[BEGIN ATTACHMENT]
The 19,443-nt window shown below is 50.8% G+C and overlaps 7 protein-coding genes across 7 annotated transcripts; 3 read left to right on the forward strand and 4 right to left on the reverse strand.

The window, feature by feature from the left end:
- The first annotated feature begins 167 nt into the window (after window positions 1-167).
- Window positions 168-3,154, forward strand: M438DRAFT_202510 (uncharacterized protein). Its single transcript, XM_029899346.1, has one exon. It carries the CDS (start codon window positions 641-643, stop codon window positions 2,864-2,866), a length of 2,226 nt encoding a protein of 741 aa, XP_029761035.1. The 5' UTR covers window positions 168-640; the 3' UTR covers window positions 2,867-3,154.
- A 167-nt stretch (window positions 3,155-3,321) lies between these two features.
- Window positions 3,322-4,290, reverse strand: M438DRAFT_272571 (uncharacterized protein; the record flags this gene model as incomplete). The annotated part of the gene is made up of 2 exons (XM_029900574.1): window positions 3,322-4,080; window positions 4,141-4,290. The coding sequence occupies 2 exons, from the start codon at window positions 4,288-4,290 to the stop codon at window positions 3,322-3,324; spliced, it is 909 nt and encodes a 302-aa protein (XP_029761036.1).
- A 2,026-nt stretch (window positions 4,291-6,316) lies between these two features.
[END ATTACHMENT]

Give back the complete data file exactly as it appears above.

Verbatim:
The 19,443-nt window shown below is 50.8% G+C and overlaps 7 protein-coding genes across 7 annotated transcripts; 3 read left to right on the forward strand and 4 right to left on the reverse strand.

The window, feature by feature from the left end:
- The first annotated feature begins 167 nt into the window (after window positions 1-167).
- Window positions 168-3,154, forward strand: M438DRAFT_202510 (uncharacterized protein). Its single transcript, XM_029899346.1, has one exon. It carries the CDS (start codon window positions 641-643, stop codon window positions 2,864-2,866), a length of 2,226 nt encoding a protein of 741 aa, XP_029761035.1. The 5' UTR covers window positions 168-640; the 3' UTR covers window positions 2,867-3,154.
- A 167-nt stretch (window positions 3,155-3,321) lies between these two features.
- Window positions 3,322-4,290, reverse strand: M438DRAFT_272571 (uncharacterized protein; the record flags this gene model as incomplete). The annotated part of the gene is made up of 2 exons (XM_029900574.1): window positions 3,322-4,080; window positions 4,141-4,290. The coding sequence occupies 2 exons, from the start codon at window positions 4,288-4,290 to the stop codon at window positions 3,322-3,324; spliced, it is 909 nt and encodes a 302-aa protein (XP_029761036.1).
- A 2,026-nt stretch (window positions 4,291-6,316) lies between these two features.